3. Capacity Utilization

Capacity utilization is often confused with economies of scale.  Basically, fixed costs for a plant are allocated across the units made in that plant.  If the plant is running at 90% of capacity, more units are being made, and each one needs to absorb less fixed costs than if the plant were running at 60% capacity.  When companies over-estimate demand, they end up with empty factories and sometimes take huge hits on capacity utilization.  Since most of Clorox’s products are in stable, slow-growth categories, it seems unlikely that they have capacity utilization issues.  I would still plan on double-checking since this factor can make such a big impact.

4. Linkages

The way different activities are coordinated, or linked, can impact costs, both within the firm and working with suppliers and customers.  Clorox’s investor presentations make mention of providing value-added services to retail chains, so linkages with customers would be a fruitful area to explore.  However, it seems unlikely that Wal-Mart, Clorox’s biggest customer, allows much variation in how it deals with suppliers.  Clorox is also very active in working with suppliers to make relationships more efficient (i.e., “supplier relationship management”).  Further research is warranted into relationships with both major customers and suppliers.

5. Interrelationships

Interrelationships are similar to linkages but across business units within a company.  This concept feels a bit dated since multi-divisional conglomerates are no longer as prevalent as they were from the 50’s through the 80’s, back when Avis was owned by a meat packing company and Paramount Pictures was owned by a metal stamping company.  Wow.  Anyway, Clorox doesn’t have any readily apparent business unit interrelationships, so this is another factor to keep in mind but avoid spending much time on.

6. Integration

Integration refers to whether activities are conducted in-house or outsourced.  Neither approach is inherently more cost-efficient than the other, but differences in integration strategy within an industry can have significant cost impacts.

Based on some brief research, here are some facts on Clorox’s in-house versus outsourced activities:

  • IT was outsourced to HP starting in 2006 (P&G also outsources IT to HP, as well as HR to IBM and some communications and networking to BT – quite the acronym soup).
  • Both Clorox and P&G do their own blow-molding for plastic bottles.
  • Clorox shipping is handled by trucking vendors, and some distribution centers may be outsourced as well.
  • Manufacturing of a few smaller product lines like steel wool pads is outsourced, based on a lack of economies of scale in those areas.

There’s nothing here that makes me think Clorox is pursuing a different approach than major competitors like P&G, but it would be worth checking for exceptions.

7. Timing

This factor mostly applies to rapidly-evolving industries, where being a first-mover or a follower can have significant cost (and differentiation) effects.  Companies that follow counter-cyclical strategies, purchasing assets and acquisitions during down periods, can also reap cost benefits.  Clorox acquired Burt’s Bees in 2007 at the height of the market, which might not have been ideal from a strategic point of view.  Otherwise, I think this factor is not very relevant due to the maturity of the industry.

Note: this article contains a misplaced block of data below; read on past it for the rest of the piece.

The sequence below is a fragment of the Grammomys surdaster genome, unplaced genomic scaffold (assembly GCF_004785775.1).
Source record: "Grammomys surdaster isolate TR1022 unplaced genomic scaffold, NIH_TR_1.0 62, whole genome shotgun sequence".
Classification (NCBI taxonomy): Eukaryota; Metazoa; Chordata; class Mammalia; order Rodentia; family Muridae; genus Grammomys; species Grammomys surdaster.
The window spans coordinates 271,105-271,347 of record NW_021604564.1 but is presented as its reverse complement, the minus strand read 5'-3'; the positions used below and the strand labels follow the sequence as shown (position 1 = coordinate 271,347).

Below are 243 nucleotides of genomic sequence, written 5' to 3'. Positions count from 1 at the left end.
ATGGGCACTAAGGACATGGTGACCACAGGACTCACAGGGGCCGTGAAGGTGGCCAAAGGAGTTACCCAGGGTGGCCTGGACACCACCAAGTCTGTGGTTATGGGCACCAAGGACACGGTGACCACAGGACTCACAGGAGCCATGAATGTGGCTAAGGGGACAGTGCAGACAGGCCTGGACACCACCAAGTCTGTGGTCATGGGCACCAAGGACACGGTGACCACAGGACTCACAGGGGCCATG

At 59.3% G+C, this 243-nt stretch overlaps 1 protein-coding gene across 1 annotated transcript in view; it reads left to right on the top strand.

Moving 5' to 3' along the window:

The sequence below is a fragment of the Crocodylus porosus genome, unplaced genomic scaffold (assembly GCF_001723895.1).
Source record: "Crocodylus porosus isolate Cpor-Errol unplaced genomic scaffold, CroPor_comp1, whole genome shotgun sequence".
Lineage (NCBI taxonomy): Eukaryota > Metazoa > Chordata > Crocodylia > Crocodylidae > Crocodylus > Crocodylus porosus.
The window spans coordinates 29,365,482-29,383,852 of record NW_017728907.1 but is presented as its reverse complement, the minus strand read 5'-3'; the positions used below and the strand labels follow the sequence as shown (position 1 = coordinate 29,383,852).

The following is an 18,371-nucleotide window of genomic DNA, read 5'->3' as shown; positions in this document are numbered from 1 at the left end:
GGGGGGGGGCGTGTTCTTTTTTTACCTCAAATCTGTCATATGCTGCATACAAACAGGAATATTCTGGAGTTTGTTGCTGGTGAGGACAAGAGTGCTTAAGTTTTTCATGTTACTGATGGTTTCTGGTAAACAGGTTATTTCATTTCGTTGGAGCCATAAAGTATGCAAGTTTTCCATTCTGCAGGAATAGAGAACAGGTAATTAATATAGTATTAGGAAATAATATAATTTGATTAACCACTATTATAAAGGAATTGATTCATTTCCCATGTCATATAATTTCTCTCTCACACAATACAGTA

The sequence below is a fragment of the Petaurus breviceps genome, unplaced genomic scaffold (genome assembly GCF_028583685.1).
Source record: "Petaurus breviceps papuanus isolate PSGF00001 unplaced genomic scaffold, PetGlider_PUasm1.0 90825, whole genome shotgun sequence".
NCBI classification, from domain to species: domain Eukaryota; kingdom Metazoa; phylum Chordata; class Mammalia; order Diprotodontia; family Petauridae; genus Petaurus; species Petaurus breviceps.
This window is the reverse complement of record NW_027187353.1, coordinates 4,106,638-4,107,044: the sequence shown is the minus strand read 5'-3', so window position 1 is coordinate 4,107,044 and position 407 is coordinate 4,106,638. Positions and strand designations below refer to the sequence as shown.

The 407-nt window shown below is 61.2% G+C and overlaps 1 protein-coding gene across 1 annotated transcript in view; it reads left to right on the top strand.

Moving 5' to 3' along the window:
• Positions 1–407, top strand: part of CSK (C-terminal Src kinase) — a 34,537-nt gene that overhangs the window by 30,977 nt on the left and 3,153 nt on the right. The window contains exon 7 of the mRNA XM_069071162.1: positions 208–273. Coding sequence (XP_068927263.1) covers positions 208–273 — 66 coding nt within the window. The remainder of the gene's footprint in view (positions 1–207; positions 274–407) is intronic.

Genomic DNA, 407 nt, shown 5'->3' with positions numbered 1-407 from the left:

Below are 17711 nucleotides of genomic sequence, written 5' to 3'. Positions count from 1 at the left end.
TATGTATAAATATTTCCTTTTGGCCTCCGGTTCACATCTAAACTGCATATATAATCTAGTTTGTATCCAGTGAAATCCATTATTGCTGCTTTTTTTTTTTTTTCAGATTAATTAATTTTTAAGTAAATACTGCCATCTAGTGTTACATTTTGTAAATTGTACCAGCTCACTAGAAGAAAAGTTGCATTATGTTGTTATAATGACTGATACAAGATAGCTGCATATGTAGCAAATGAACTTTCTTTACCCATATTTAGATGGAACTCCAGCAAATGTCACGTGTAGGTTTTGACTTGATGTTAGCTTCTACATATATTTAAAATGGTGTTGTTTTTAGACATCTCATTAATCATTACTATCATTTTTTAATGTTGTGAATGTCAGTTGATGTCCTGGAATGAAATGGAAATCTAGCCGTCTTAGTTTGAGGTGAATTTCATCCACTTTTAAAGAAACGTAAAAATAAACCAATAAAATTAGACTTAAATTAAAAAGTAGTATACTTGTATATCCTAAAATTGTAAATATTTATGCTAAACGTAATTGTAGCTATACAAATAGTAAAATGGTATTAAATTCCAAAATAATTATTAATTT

8. Policies

This category is a bit of a catch-all.  It includes things like compensation policies, product configurations, the level of service provided, customer segments targeted, and so on.  It’s a mess, and Porter’s framework starts to get a little jumbled here, to be honest.  For Clorox and its CPG competitors, I would look primarily at compensation (executive compensation information from financial filings and rank-and-file comp from job postings and salary review sites) and SKU complexity.  Between Clorox and Procter & Gamble, many of these areas probably don’t lead to significant cost differences.  Method probably incurs lower costs here due to being a private company, having a smaller set of products, and distributing primarily through Target rather than every corner store in the country.  However, I’m sure those cost savings are more than offset by the costs of growth, premium product packaging and manufacturing, and smaller scale.  Method’s not successful because of the cost base, but rather because it’s focused and differentiated.  We’ll get to that in another post.

9. Location

Location affects labor, transportation, and raw materials costs, among other things.  It’s complex to analyze because these cost components often move in different directions – for example, moving closer to raw materials may increase outbound transportation costs.  I would mainly look at inbound and outbound transportation costs here.

10. Institutional Factors

Finally we come to institutional factors, which encompass externally-driven factors like unionization and regulatory policy.  It would be interesting to find out whether Clorox is more or less unionized than Procter & Gamble.  Additionally, I would look into whether one company or the other tends to get into more trouble with the EPA, and whether environmental regulations are making a significant impact on costs.  For example, Clorox recently decided to stop shipping chlorine to its seven bleach plants due to regulatory concerns, and is now instead shipping high-strength bleach and then diluting it.

Other Cost Analysis Concerns

Phew, that’s a lot of factors, right?  Before we move on to Clorox itself, there are a couple of additional nuances to keep in mind.  First, there are interrelationships among factors – reducing one cost driver often raises another.  Everything functions as a system, which is why a cost leadership strategy can be quite complex.